“Now, you have good, solid scientific evidence – and many success stories -– demonstrating the effectiveness of participant-directed services in helping people achieve their objectives of living in the community.”

Petty and Mahoney believe the PD approach, which has proliferated into aging services and veterans care – the latter includes an NCRPDS initiative to provide PD services-related policy support, training and assistance to the Veterans Administration – will have similar positive outcomes for persons with substance abuse and/or mental health needs, the premise of the new study Mahoney is spearheading. Seven states are participating in the demonstration, which is also being supported through the New York State Health Foundation and the Substance Abuse and Mental Health Services Administration.

“This represents a challenge, in that we are taking the PD model to a different population with different needs – including education, housing and employment – in a different delivery system,” says Mahoney. “But everything we’ve seen leads us to believe that giving persons the autonomy to shape the care and services they need – and ensuring there are resources available to the providers -– will produce the best possible outcome.”

In addition to Mahoney’s project, Petty says, other key areas for the center will include a greater role in the intersection of participant direction and managed care, participant direction for veterans, and research related to participant direction and community integration – especially across disciplines, pointing to a recently begun collaboration with the Connell School of Nursing. He also sees an opportunity for the NRCPDS to address isolation experienced by persons with disabilities or other problems during their transition to community living.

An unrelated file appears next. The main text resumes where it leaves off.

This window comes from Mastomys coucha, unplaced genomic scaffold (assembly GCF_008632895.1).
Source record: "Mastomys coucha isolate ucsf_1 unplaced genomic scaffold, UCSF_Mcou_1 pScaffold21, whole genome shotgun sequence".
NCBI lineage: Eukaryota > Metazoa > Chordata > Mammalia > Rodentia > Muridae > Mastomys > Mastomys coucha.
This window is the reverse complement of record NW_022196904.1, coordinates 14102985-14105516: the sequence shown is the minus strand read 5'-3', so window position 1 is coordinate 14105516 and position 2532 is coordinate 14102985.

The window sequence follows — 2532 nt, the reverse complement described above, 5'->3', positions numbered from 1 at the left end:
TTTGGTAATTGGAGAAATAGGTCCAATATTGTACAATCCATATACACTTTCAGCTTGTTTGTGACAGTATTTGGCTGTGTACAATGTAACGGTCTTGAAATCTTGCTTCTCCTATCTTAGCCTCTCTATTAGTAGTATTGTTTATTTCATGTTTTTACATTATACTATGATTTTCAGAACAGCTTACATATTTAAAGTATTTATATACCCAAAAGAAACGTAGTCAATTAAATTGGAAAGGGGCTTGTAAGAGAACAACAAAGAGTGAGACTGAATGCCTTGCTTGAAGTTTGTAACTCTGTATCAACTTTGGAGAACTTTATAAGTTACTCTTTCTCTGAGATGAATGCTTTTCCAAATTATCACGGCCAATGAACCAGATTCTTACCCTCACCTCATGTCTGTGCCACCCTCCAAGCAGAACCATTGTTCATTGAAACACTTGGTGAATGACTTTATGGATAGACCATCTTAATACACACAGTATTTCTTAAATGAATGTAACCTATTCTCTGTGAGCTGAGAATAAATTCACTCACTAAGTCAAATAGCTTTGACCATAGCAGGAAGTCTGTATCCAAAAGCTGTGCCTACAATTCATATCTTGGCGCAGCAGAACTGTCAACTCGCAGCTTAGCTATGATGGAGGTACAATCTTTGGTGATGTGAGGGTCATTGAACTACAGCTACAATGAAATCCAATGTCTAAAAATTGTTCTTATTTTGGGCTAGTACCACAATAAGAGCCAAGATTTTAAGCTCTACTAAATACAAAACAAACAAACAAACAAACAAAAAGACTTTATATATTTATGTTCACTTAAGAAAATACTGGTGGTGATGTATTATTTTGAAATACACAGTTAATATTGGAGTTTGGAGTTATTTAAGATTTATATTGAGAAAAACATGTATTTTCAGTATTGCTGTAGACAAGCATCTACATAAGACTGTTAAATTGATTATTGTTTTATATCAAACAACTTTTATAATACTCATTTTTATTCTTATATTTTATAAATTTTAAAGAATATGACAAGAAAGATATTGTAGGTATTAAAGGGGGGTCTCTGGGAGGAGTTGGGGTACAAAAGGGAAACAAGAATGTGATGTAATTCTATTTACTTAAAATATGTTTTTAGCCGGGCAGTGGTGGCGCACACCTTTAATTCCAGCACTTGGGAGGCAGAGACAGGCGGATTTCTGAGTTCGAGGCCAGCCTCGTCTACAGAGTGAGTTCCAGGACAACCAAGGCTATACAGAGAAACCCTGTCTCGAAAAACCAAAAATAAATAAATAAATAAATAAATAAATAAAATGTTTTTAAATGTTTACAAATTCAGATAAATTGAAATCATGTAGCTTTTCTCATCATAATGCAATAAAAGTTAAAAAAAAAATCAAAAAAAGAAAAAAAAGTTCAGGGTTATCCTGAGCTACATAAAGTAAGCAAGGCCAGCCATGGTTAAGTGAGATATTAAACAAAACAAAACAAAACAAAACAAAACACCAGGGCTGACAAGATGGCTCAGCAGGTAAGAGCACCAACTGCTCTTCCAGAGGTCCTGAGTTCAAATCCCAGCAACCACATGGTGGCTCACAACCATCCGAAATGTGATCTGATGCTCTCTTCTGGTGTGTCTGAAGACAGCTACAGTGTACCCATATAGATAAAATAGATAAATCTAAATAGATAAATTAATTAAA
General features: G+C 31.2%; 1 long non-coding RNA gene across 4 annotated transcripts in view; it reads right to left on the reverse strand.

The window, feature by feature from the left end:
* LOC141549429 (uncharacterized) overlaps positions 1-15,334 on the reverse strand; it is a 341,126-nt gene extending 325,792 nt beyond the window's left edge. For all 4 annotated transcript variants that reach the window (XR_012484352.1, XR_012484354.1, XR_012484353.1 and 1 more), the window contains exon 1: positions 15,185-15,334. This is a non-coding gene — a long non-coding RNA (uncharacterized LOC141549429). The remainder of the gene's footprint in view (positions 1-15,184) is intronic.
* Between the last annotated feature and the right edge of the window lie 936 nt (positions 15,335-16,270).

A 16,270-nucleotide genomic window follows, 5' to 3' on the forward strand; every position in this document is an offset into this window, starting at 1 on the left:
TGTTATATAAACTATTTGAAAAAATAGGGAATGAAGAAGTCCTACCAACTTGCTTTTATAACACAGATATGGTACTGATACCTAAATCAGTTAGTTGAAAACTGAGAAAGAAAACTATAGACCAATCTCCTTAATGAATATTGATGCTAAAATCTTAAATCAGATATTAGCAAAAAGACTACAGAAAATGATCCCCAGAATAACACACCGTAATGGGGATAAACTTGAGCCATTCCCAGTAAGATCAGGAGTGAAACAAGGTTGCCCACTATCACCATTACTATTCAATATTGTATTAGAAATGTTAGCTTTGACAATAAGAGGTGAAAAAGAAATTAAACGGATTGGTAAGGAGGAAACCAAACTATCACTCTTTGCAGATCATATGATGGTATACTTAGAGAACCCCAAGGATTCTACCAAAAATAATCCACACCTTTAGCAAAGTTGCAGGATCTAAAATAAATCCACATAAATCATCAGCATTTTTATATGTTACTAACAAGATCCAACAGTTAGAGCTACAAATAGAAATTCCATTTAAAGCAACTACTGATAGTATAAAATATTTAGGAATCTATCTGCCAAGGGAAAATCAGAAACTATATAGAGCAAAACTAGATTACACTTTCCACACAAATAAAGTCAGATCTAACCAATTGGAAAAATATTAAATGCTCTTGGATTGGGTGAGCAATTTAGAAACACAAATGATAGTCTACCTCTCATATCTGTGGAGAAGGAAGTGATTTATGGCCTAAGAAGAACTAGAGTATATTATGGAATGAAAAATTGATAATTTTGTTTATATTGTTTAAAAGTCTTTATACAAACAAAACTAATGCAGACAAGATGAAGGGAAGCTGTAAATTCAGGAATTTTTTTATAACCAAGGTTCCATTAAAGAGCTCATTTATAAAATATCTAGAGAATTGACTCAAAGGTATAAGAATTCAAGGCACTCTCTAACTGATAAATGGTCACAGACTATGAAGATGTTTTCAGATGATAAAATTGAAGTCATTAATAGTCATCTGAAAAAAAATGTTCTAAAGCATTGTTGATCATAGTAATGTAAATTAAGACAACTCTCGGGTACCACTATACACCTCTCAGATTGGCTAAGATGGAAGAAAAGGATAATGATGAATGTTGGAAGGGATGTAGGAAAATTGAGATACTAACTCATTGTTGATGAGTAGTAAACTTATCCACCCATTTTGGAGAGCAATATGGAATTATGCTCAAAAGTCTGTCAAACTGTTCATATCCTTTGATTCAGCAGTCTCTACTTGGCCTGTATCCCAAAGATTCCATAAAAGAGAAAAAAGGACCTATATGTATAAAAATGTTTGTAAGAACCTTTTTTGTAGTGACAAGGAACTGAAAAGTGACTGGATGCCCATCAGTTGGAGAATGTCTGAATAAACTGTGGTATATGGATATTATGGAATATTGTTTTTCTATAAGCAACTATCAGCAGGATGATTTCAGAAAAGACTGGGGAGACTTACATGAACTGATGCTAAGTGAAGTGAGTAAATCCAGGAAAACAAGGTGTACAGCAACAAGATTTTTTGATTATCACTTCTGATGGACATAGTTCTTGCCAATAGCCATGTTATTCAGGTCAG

“We find people, even when living in the community, may not feel connected – not going to church, for example, or community events and activities,” he explains. “That is my next passion: How to support better integration and inclusion for this population.”

For more on the National Resource Center for Participant-Directed Services, see